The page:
Florida’s Gerard Warren is another potential first rounder/ second rounder as long as his effort does not come into question. Warren stands 6-4 and weighs 325 pounds and has a speed of 5.05 in the 40. He has been compared to Warren Sapp of the Tamp Bay Buccaneers.

Versus the run: He is active and massive at the same time and really takes up space, he has incredible size and strength and knows how to hold up and or shed blockers. Could very well play in a two-gap scheme, but would be better suited as an up-field guy because of his quick first step. He will be a dominating force against the run almost instantly.

Pass rush: Has quick first step and good lateral movement. He does use his hands well and has good leverage. He has more quickness than he does speed, does a great job of shooting the gap. Shows some nice moves, and always makes a consistent surge every time he rushes the passer.

Initial quickness: Has a formidable burst out of his stance. He beats a lot of offensive linemen with his quick first step; he comes out low and rarely gets beat to the gap.

Run/pass recognition: This is where he needs some improvement. He is overly aggressive as both a run defender and a pass rusher; he sometimes has a hard time deciphering between the two. He will sometimes run himself out of plays or allow himself to be taken out of plays because his recognition skills are not polished.

Pursuit/tackling: He moves well, and never stops chasing the ball. He is really faster than his 40-yard dash time indicates, and is a sure tackler with some explosion should he catch the ball carrier.

Bottom line: Warren does have everything scouts are looking for physically. However his true effort is under scrutiny all the time. He will be a first rounder only on ability and potential should he be taken. He must provide some consistency in order to survive as a pro.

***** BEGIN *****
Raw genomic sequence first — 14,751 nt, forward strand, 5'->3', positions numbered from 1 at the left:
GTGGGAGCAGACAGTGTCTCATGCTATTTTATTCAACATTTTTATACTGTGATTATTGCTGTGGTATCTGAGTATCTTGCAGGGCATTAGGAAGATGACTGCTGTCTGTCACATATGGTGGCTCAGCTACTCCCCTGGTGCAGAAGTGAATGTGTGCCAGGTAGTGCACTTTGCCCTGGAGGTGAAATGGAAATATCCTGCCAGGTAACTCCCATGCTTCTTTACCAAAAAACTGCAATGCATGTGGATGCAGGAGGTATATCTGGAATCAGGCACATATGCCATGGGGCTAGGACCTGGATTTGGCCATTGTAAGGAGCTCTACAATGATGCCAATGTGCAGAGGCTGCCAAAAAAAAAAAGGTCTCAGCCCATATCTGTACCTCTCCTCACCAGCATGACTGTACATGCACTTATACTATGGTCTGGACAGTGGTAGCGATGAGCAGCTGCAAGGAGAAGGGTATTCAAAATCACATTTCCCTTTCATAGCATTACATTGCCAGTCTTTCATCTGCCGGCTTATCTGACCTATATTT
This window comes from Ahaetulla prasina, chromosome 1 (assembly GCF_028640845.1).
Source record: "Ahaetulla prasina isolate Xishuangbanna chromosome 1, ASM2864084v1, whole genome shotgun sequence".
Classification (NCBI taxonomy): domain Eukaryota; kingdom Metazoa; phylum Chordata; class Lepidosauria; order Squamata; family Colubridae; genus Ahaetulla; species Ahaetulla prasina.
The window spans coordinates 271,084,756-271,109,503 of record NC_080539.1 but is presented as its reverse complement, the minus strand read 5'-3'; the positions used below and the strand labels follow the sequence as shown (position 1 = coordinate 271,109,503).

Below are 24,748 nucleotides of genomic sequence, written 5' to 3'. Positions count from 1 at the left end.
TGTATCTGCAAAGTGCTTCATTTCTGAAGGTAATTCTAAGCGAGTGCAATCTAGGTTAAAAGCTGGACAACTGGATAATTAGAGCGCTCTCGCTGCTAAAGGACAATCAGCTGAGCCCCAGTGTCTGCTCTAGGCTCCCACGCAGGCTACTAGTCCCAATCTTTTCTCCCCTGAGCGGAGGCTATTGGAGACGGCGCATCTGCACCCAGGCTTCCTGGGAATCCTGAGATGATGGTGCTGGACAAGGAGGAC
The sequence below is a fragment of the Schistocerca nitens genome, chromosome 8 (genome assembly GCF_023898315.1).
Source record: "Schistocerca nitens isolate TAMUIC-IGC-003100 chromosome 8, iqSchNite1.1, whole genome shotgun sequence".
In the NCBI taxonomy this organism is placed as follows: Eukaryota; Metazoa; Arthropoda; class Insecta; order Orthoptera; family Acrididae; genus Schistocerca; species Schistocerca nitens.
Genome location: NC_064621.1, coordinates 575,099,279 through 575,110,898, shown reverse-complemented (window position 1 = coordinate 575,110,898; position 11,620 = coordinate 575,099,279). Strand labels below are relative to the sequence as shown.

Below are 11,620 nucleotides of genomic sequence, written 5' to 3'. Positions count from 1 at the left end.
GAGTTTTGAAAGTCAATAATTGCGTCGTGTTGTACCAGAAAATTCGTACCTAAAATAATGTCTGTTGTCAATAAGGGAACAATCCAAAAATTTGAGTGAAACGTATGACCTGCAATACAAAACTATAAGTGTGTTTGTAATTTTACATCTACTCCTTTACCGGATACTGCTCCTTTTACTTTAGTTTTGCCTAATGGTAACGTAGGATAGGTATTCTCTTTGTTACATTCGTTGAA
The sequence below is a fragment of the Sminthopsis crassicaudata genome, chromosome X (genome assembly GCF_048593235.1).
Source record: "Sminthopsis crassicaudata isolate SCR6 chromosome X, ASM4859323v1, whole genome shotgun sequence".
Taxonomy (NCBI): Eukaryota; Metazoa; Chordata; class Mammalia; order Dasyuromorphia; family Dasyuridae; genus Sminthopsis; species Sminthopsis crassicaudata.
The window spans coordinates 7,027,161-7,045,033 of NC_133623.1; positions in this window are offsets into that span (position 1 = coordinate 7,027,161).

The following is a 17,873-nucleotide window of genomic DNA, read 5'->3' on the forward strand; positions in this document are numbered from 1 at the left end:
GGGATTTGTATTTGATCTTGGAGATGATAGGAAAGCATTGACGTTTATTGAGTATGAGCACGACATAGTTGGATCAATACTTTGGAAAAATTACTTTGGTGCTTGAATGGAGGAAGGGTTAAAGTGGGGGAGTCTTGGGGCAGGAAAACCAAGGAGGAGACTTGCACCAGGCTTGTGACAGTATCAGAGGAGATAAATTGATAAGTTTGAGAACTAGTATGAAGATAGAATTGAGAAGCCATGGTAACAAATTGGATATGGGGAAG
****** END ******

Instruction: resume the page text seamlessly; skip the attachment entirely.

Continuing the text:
Texas defensive tackle Shaun Rodgers is a concrete wall of a tackle he stands 6-4 and weighs a staggering 320 pounds he has a speed of 5.25 in the 40. He has been compared to Tony Siragusa of the Baltimore Ravens. San Francisco could take him as long as he falls out of the first round and that is not likely even if he does have some weight problems.

Versus the run: When he is in shape, he is as disruptive as any tackle. He has a tremendous combination of size and quickness; he is massive and knows how to clog gaps. Few players have the potential but he could play in either a 4-3 or 3-4 defense due to his sheer size lining up as a nose tackle.

Pass rush: He is not going to win any battles with speed or a quick first step, but he can fire out of his stance, and collapses the pocket very well. He is very tough to block in one-on-one situations he will command a lot of double-team. That will in hand free up someone else to rush the passer.

Initial quickness: Does not have great quickness, but fires out low and uses excellent lower-body strength to push back offensive linemen. He will not beat you off the line, but he will come right at you. He has shown a history of slowing down as the game progresses.

Run/pass recognition: Does have a great feel for the game, but his technique rarely changes. If recognizing pass, he will stand straight up and close down passing lanes. He is not much of a pass rusher as he is a bull rusher.

Pursuit/tackling: This here does not matter a whole lot. He is always working to get up field. Rarely will change direction and chase somebody down from the backside. He is a solid tackler and he will punish ball carriers if he gets a good shot.

Bottom line: Rogers is a talented defensive lineman, he is a monster inside with great strength at the point of attack. He is also an underachiever who doesn’t always play hard enough or stay in top condition, he is not a great pass rusher either, and stuffing the run is his mainstay.

San Francisco will have to look long and hard at a potential candidate for this position, we will in all essence draft one in the mid to later rounds based on our current needs. I cannot say enough as to the importance of signing Brentson Buckner to once again be the menacing duo beside Bryant Young.

Reggie McGrew is almost a rookie all over again as his talent and abilities are yet to come to the surface due to the nagging injury bug. Junior Bryant is another injury that could almost be career ending should his neck not heal at 100%. No one wants to imagine this as it is a pretty dark picture, but we must be prepared in the same fashion as we are at the running back scenario should Garrison Hearst not come back at 100%.
The opinions within this article are those of the writer and, while just as important, are not necessarily those of the site as a whole.